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Sentiment among investors has swung back to positive according to the Merrill Lynch Fund Managers Survey (emphasis added):

NEW YORK and LONDON, June 17 /PRNewswire/ — The upturn in global investor sentiment has withstood the recent large sell-off in bonds, according to the Merrill Lynch Survey of Fund Managers for June. Investors have expressed confidence in global economic recovery and, broadly, in the equity markets, in spite of their fears the sell-off would damage sentiment. The yield on 10-year U.S. Treasuries rose to 3.85 percent from 3.09 percent between the May and June surveys.

A net 62 percent of respondents believe that the world economy will improve in the next 12 months, an increase of 5 percentage points since May. For the first time since December 2007 the majority of asset allocators responding to the survey are overweight equities – a net 9 percent are overweight the asset class. Just 7 percent of the panel believes that the world will go through recession in the coming year, down sharply from 38 percent in May and 70 percent in April.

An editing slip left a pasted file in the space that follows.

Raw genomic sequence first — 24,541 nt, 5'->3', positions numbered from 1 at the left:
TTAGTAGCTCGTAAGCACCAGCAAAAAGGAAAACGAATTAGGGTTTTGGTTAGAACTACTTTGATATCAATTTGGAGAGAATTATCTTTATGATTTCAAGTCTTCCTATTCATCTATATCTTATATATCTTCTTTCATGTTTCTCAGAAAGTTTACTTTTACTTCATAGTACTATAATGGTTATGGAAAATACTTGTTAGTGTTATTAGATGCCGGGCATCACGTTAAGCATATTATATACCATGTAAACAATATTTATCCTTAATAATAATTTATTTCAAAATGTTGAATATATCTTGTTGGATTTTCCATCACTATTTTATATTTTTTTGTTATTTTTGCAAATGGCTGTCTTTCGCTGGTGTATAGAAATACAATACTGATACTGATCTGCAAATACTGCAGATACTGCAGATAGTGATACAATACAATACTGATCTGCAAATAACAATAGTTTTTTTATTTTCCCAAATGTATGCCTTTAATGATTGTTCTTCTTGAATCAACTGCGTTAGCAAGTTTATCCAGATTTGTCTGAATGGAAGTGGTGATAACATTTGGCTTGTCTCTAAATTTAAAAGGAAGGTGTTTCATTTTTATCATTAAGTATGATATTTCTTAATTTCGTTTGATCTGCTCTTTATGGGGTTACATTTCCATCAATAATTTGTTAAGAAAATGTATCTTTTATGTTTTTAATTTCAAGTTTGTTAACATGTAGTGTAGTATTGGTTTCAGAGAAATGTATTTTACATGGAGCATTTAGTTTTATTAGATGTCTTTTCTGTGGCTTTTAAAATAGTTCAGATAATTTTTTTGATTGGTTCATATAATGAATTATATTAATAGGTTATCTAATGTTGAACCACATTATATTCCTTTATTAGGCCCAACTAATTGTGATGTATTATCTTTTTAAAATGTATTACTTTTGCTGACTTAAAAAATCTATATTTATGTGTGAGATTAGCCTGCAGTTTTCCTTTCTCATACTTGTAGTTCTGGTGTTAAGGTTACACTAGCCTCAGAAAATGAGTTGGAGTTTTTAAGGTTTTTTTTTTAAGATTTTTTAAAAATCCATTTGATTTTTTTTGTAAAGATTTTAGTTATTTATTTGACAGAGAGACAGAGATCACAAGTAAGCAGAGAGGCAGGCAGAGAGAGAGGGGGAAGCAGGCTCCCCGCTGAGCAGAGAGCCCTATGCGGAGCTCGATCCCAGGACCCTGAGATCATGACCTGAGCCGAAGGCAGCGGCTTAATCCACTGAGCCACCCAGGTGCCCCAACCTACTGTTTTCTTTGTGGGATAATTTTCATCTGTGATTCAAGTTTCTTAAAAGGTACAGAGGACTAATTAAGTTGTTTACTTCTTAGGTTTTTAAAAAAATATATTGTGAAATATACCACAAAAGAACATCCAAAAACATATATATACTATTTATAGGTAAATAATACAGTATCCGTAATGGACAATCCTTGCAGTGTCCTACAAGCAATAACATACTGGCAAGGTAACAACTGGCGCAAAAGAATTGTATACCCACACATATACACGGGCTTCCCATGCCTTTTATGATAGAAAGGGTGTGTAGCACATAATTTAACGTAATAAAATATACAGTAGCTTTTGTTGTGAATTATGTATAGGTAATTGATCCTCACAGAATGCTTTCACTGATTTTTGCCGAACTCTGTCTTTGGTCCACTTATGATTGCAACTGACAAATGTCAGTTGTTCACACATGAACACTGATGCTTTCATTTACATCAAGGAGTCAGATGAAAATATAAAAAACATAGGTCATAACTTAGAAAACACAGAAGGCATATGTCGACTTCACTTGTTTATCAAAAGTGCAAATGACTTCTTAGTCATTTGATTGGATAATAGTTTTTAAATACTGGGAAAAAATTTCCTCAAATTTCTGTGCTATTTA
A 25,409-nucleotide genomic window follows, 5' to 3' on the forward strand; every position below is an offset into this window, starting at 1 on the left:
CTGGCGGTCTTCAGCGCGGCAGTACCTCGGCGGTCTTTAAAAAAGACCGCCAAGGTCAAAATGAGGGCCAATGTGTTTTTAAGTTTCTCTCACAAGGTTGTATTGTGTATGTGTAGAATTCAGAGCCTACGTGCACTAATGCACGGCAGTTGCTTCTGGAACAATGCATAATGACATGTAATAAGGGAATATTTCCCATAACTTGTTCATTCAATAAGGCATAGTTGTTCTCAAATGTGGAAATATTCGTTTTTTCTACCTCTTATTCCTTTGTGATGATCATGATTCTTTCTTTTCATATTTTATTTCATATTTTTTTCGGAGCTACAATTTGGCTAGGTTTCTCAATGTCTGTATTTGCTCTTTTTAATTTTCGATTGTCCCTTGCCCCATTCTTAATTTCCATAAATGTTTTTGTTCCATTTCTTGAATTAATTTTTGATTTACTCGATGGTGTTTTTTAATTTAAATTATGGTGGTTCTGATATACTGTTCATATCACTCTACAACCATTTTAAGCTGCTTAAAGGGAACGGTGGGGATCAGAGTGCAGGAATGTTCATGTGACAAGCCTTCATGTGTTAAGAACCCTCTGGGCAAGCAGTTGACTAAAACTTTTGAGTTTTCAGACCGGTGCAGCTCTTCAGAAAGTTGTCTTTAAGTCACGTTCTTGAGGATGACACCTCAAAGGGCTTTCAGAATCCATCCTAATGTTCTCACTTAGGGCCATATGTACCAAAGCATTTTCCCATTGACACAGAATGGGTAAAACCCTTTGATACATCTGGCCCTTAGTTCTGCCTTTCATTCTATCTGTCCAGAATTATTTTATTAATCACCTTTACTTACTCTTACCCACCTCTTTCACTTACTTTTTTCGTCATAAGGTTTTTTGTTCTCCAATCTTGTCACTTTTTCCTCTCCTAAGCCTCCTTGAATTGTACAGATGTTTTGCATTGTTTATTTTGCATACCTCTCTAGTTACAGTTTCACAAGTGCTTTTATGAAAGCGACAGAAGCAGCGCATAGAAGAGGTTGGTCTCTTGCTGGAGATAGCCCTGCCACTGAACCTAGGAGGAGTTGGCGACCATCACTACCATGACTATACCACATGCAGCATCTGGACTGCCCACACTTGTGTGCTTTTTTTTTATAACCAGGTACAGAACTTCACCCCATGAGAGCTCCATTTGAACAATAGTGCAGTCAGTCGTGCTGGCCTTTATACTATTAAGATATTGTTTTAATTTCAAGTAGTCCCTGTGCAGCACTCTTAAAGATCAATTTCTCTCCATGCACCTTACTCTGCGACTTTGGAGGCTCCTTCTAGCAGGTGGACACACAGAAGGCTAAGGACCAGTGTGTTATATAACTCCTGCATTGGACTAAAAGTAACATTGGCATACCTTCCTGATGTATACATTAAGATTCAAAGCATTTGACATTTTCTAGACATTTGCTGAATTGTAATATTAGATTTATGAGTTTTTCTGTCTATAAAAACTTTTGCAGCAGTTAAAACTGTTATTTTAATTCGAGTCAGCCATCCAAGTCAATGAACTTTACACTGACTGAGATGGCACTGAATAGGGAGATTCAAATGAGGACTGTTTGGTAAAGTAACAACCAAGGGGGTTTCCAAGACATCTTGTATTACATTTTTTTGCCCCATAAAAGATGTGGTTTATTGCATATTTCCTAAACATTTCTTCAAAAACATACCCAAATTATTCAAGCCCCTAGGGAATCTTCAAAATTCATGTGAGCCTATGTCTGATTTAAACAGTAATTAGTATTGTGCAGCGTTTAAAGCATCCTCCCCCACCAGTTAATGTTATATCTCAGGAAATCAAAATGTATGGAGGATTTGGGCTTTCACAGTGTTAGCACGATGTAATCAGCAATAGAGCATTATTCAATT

“Investors are currently ruling out the prospect of the much-feared double-dip recession, and have shrugged off the weakness in bonds,” said Michael Hartnett, Banc of America Securities-Merrill Lynch chief global equity strategist.

“While investors are finally overweight equities, risk appetite remains relatively constrained. Investors seem happy to underweight defensives at this point, but overweight conviction is tightly concentrated on just two sectors; energy and technology,” said Gary Baker, Banc of America Securities-Merrill Lynch head of European equity strategy.

This week’s AAII bullish reading is somewhat conflicting.  The reading fell to 33 from 39 last week.  This is a relatively neutral reading during the course of this bear market.